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U.S. Open retraces steps to unflashy, big Baltusrol

Jack Nicklaus won two of his four U.S. Open championships at Baltusrol Golf Club, setting tournament scoring records each time, but he had difficulty remembering the holes before coming back this week.

Defending U.S. Open champion Tom Kite described Baltusrol as "not very distinctive." Golf Digest described it as "an uninspiring golf course."

Yet for the seventh time _ more than any other venue _ the tournament is at Baltusrol. When 156 players tee off today in the first round of the 93rd U.S. Open, they are likely to find a course that is long, firm and fast _ but probably not as treacherous as past sites.

It is nothing fancy, especially when compared with last year's site, Pebble Beach (Calif.) Golf Links. There are no cliffs, no breathtaking views, no gimmicks. Just 7,152 yards at par 70, with the only two par 5s on the course coming at the end.

"I like the course," said Tom Watson, who won the U.S. Open in 1982 at Pebble Beach. "It's in excellent condition. And it takes all of your game to play this golf course."

"Personally, I think it's going to be the fairest U.S. Open I've ever played in," Greg Norman said.

The course's signature hole is the par-3 fourth, which will play from 194 yards or 162 yards. The green is guarded by a walled pond, but professionals rarely have trouble hitting over water.

What likely will be more bothersome is the number of long holes. Five par 4s measure more than 450 yards. The par-5 17th is 630 yards; the green never has been reached in two shots. And if they play the fourth hole from the back tees, all four par 3s are at least 180 yards.

The course finishes with the easiest hole: the 542-yard, par-5 18th, which under proper conditions is reachable in two shots by just about every player.

"The U.S. Open is the pinnacle of golf tournaments because you are forced to play tough golf courses in their most difficult conditions," Watson said. "The bottom line is I think it takes more nerve to win the U.S. Open, simply because the conditions are, for the most part, more difficult than in any other tournament we play."

That typically has been one of the criticisms of the U.S. Open: Driving the ball into the narrow fairways is emphasized much more than anything else. Because the rough is usually so high, it takes away an element _ creativity _ that allows many to prosper.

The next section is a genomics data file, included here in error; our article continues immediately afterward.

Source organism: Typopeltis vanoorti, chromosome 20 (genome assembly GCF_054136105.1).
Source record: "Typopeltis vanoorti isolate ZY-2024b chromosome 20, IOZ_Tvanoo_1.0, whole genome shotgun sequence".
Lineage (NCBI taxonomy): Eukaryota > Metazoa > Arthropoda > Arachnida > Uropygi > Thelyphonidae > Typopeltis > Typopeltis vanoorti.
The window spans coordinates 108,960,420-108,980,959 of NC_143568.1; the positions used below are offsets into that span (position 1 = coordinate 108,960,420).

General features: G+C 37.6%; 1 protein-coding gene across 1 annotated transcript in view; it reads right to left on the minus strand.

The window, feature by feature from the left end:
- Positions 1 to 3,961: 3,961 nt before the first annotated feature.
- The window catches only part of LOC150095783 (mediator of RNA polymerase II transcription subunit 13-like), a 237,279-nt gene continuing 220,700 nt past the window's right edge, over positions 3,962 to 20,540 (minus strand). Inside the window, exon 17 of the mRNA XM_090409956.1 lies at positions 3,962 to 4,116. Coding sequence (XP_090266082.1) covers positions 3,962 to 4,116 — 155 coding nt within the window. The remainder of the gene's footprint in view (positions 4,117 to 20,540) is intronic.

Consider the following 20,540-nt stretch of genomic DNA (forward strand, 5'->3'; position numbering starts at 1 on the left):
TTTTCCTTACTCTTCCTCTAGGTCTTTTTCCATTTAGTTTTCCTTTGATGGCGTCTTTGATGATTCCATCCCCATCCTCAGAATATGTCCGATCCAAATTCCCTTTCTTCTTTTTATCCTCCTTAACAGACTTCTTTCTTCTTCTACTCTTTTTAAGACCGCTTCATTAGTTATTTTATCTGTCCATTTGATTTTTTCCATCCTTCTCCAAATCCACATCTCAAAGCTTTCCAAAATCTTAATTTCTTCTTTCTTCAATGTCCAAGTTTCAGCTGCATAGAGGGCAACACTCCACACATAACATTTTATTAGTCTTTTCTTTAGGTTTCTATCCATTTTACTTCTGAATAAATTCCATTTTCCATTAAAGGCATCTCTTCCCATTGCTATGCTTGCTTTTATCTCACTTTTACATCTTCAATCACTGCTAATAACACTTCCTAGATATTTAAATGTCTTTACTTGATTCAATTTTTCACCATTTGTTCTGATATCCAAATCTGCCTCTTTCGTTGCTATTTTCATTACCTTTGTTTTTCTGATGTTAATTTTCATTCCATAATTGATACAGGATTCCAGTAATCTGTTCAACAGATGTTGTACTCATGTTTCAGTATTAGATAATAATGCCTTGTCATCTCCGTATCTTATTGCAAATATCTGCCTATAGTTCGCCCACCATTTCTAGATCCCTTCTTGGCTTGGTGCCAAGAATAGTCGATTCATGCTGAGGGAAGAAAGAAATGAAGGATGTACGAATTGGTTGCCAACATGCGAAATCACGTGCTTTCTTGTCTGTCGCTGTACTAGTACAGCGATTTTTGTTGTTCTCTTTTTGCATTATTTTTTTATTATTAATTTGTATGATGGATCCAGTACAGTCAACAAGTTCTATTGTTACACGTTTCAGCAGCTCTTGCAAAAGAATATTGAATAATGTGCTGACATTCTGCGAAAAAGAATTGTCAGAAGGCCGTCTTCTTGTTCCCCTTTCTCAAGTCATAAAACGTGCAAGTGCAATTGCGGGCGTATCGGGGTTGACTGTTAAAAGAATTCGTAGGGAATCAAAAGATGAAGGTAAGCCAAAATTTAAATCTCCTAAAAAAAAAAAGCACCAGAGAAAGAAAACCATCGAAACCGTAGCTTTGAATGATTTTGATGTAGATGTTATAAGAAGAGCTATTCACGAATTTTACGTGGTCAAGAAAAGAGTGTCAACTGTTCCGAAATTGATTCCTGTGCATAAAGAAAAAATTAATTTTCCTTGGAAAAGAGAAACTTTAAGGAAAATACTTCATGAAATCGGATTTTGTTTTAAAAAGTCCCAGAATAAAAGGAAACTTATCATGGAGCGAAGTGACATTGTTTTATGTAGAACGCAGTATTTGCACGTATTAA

The U.S. Open has been especially difficult for foreign players. None has won the tournament since Australian David Graham at Merion in 1981, and he lived in Dallas and played the PGA Tour. Before that, England's Tony Jacklin at Hazeltine in 1970 and South Africa's Gary Player in 1965 at Bellerive. Before that, 1927 and Scotland's Tommy Armour at Oakmont.

Theory attributes foreign misery to the difficult rough around the greens at U.S. Open sites. Tournament courses in Europe, Asia, Australia and South Africa almost never include deep rough around the greens, meaning players can hit all kinds of chip shots to get close to the hole and save par. At the U.S. Open, those shots are taken away.

"They do take chipping out of the game," said Germany's Bernhard Langer, who won his second Masters title in April. "You always have bunkers or rough. There are very few shots where you can use a 7-iron or a 9-iron to chip. You don't have a choice. You just flop it on."

But Baltusrol has large greens and, in many places, openings in front that allow players to hit bump-and-run shots short of the green in hopes of bouncing the ball on. This sort of game rarely is played in the United States, because American greens usually are soft and accepting of high shots.

"This is probably the least amount of rough I've seen at a U.S. Open," Kite said. "It's a little bit of a surprise. There are times you can even hit a wood out of it."

That does not necessarily mean the course will play as easily as it did in 1980, when Nicklaus and Tom Weiskopf shot course-record 63s in the first round and Nicklaus won with what is still a U.S. Open-record 272, 8 under par.

"It looks like that record will be safe," Scotland's Sandy Lyle said. "I would be very surprised if someone broke it. It is so demanding on every shot. There are a lot of 460-, 470-yard holes. There will be a lot of wear and tear on your long game, a lot of long second shots."